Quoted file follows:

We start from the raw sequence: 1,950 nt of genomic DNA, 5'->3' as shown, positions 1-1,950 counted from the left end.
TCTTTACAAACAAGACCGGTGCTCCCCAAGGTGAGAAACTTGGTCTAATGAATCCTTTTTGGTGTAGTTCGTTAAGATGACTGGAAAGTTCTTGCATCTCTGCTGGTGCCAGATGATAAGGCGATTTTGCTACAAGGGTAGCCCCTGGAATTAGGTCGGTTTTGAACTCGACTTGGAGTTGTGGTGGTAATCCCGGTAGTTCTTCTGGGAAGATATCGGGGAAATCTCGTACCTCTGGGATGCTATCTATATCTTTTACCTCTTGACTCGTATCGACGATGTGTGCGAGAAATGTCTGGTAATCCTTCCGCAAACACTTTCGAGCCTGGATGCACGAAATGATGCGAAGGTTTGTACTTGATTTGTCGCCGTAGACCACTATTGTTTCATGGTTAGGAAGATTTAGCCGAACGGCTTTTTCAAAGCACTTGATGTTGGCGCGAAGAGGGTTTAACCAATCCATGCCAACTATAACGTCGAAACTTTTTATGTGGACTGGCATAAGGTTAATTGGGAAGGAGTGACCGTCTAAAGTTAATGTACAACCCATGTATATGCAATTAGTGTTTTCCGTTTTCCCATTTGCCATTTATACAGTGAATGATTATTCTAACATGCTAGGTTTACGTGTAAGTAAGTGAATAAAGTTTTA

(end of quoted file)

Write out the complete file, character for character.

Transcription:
We start from the raw sequence: 1,950 nt of genomic DNA, 5'->3' as shown, positions 1-1,950 counted from the left end.
TCTTTACAAACAAGACCGGTGCTCCCCAAGGTGAGAAACTTGGTCTAATGAATCCTTTTTGGTGTAGTTCGTTAAGATGACTGGAAAGTTCTTGCATCTCTGCTGGTGCCAGATGATAAGGCGATTTTGCTACAAGGGTAGCCCCTGGAATTAGGTCGGTTTTGAACTCGACTTGGAGTTGTGGTGGTAATCCCGGTAGTTCTTCTGGGAAGATATCGGGGAAATCTCGTACCTCTGGGATGCTATCTATATCTTTTACCTCTTGACTCGTATCGACGATGTGTGCGAGAAATGTCTGGTAATCCTTCCGCAAACACTTTCGAGCCTGGATGCACGAAATGATGCGAAGGTTTGTACTTGATTTGTCGCCGTAGACCACTATTGTTTCATGGTTAGGAAGATTTAGCCGAACGGCTTTTTCAAAGCACTTGATGTTGGCGCGAAGAGGGTTTAACCAATCCATGCCAACTATAACGTCGAAACTTTTTATGTGGACTGGCATAAGGTTAATTGGGAAGGAGTGACCGTCTAAAGTTAATGTACAACCCATGTATATGCAATTAGTGTTTTCCGTTTTCCCATTTGCCATTTATACAGTGAATGATTATTCTAACATGCTAGGTTTACGTGTAAGTAAGTGAATAAAGTTTTA